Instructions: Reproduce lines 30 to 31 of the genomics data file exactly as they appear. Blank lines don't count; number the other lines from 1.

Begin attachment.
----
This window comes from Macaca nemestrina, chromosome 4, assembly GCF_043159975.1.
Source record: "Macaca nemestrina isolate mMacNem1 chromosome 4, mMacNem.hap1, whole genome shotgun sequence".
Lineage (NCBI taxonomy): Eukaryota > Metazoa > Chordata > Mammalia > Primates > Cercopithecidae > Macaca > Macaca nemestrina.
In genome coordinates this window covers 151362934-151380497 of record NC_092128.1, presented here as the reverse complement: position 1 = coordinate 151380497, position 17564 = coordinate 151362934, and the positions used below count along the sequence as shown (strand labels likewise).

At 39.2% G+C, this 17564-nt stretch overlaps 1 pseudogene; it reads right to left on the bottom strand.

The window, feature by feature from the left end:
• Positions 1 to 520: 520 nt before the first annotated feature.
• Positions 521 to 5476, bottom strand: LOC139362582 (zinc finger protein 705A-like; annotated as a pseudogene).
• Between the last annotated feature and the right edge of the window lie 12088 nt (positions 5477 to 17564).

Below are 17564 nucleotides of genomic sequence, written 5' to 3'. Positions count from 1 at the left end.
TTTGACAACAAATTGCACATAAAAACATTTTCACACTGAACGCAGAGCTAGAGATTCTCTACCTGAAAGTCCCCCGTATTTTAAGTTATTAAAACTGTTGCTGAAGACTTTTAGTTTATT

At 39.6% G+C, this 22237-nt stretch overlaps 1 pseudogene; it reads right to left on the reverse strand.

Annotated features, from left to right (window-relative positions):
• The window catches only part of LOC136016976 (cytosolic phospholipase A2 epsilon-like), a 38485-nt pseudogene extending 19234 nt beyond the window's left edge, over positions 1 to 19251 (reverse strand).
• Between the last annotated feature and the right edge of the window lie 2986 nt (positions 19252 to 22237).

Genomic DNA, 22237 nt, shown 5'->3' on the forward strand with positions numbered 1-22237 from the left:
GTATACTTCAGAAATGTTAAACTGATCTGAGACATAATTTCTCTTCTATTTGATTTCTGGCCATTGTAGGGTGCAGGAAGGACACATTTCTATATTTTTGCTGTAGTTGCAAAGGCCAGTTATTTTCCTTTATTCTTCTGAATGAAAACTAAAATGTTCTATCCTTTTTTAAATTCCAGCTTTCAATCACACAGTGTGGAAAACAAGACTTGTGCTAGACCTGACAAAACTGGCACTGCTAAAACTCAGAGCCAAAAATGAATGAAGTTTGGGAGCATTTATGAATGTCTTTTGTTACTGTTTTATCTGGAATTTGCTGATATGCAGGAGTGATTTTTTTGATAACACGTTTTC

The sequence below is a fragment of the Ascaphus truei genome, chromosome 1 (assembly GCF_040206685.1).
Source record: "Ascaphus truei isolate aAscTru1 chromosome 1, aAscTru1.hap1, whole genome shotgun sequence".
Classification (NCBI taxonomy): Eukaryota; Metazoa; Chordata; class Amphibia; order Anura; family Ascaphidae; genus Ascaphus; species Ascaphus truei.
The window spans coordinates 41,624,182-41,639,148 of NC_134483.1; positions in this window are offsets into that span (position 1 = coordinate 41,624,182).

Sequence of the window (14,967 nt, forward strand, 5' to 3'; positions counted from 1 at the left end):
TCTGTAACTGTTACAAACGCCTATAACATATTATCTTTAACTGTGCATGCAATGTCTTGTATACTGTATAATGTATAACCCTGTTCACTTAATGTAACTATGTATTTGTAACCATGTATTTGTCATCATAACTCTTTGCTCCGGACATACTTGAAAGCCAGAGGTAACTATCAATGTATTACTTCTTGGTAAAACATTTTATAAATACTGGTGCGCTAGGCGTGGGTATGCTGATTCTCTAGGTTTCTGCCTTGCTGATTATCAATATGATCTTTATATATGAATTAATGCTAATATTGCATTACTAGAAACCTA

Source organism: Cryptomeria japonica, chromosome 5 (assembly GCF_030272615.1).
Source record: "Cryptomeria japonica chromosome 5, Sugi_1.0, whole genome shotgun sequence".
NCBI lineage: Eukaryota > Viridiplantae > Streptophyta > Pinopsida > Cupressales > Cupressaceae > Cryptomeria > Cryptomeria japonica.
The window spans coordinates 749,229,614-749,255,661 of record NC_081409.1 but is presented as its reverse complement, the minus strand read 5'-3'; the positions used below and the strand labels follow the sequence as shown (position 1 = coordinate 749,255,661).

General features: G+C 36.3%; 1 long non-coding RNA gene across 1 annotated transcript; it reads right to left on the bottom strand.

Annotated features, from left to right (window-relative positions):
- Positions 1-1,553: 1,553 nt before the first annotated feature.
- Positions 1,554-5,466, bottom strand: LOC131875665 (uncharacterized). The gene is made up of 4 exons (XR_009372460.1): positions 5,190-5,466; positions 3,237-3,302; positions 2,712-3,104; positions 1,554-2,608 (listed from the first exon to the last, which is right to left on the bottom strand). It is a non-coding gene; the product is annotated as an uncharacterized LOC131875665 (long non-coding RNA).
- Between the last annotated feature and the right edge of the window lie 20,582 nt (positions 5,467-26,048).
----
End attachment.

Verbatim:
- Positions 1-1,553: 1,553 nt before the first annotated feature.
- Positions 1,554-5,466, bottom strand: LOC131875665 (uncharacterized). The gene is made up of 4 exons (XR_009372460.1): positions 5,190-5,466; positions 3,237-3,302; positions 2,712-3,104; positions 1,554-2,608 (listed from the first exon to the last, which is right to left on the bottom strand). It is a non-coding gene; the product is annotated as an uncharacterized LOC131875665 (long non-coding RNA).